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Detecting Hydrogen Gas and Flames

05 July 2011

Author: Cliff Anderson, Director of Marketing Detector Electronics Corporation (Det-Tronics)

Hydrogen is the first element on the periodic table and is an essential element in the manufacturing of many of our everyday products. Although the general public might view hydrogen as an alternative fuel for cars, the main uses of hydrogen are found in hydrocarbon processing and other important manufacturing processes. Hydrogen rarely occurs in elemental form in nature, but is highly reactive. We must have respect for its highly reactive and explosive properties, and understand how to safely store, transport, and use hydrogen. We also must know how to detect and respond when it escapes its confines. 

Hydrogen Gas and Flame Characteristics
In average conditions, people cannot see, smell, or taste the presence of hydrogen gas. Hydrogen gas, however, is very flammable and only a small amount of energy will ignite it. In fact, if leaking from a pipe at a high enough pressure, hydrogen gas can self ignite without an external energy source. 
A hydrogen flame poses special dangers beyond those posed by hydrocarbon flames because human senses cannot easily detect it. For example, if you come upon a hydrogen flame, you will not see it – even up close. You might see an area ahead of you shimmer as you would see a mirage. You might see sparkles: dust particles briefly burning. 
In addition, as you approach the flame, you won’t feel the heat because very little infrared (IR) radiation is present — it is IR radiation that gives us the sensation of heat when we stand next to a flame. 
Because there is little radiant heat emitted to the environment and nothing to see, your senses won’t warn you to stop. You might walk directly into the flame. 

Team Strategy to Detect Hydrogen 
The safest protection strategy against a hydrogen flame is to prevent hydrogen gas from escaping, i.e., follow good process-maintenance practices. If, however, a leak does occur, the area should be well ventilated to prevent hydrogen build up. A gas detection system should be in place to alert operators to the leak before it ignites. But if the leak does ignite, you need to detect the flame quickly and accurately.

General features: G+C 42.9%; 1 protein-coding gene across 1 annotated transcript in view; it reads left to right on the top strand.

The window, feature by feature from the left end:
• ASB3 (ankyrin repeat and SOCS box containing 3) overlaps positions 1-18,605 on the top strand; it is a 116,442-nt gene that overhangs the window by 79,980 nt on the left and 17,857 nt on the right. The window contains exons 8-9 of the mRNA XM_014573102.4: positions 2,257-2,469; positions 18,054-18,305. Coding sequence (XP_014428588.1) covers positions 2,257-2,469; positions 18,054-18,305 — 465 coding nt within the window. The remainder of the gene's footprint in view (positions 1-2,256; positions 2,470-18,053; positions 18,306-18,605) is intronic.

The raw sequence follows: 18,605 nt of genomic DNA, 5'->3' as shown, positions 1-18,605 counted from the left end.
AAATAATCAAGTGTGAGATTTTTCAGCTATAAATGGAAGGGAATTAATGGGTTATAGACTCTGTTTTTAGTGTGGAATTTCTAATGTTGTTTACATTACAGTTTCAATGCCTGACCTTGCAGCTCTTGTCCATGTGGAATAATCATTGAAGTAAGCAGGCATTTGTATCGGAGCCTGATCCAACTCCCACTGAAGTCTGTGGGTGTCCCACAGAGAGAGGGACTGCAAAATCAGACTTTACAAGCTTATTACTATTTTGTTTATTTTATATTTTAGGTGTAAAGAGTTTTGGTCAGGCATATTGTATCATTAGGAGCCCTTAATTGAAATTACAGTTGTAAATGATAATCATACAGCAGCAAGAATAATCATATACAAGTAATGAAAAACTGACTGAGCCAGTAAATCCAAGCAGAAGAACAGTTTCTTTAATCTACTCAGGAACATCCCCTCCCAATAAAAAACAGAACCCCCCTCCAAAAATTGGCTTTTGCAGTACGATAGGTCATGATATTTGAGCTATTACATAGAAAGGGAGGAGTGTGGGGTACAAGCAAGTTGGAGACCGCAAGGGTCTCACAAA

Working as a team, gas detectors and flame detectors can quickly identify a gas leak or a resulting flame. For example, an enclosed battery room might contain hydrogen generated from the batteries. Sitting in the control room, an operator might be alerted to a burp of hydrogen gas. If the alarm generated by the gas detector stops, will the operator think the burp was truly a short-duration small hydrogen leak? Or has the hydrogen ignited and turned into a flame? The operator will not know the true answer unless the flame is detected. 

Gas Detection Technologies 
Gas detection represents the first line of defense in the case of a hydrogen release. Ideally, actions can be taken to stop the hydrogen release before a flame or explosion. Two of the common technologies for combustible gas detection are infrared and catalytic bead. Only one of those technologies is appropriate for hydrogen.
An infrared gas detector responds to gases that absorb IR radiation – such as methane and propane (hydrocarbons). But hydrogen cannot absorb IR radiation, thus IR gas detectors will not detect it and should not be used. 
This leaves catalytic bead type detectors for detecting hydrogen at lower flammable limit (LFL) levels. In fact, a catalytic bead sensor detects any combustible gas that combines with oxygen to make heat. If the gas can burn in air, this detector will sense it. 
The catalytic gas sensor (or Pellistor) usually consists of a matched pair of platinum wirewound resistors, one of which is encased by a bead of ceramic. The active catalytic bead is coated with a catalyst; the reference catalytic bead remains untreated. This matched pair is then enclosed behind a flameproof sinter, or porous filter. In operation, the beads are resistively heated. When a combustible gas comes in contact with the catalytic surface, it is oxidized. Heat is released, causing the resistance of the wire to change. The reference bead, or passive bead, maintains the same electrical resistance in clean air as the active bead, but does not catalyze the combustible gas. The sensor compares the currents. If the current is different, the detector can alarm. If there is no gas cloud, both beads will have the same current. 
The catalytic bead sensors do have shortcomings, however. For example, they don’t annunciate when they fail. Also, they are susceptible to poisoning and dying from chemicals such as silicones – common chemicals in industrial environments. In these cases, the porous filter gets clogged so that the active bead cannot sense gas and becomes the same as the reference bead. If the active bead cannot sense gas, the operator back in the control room won’t know. Periodic testing is required to ensure proper sensor operation.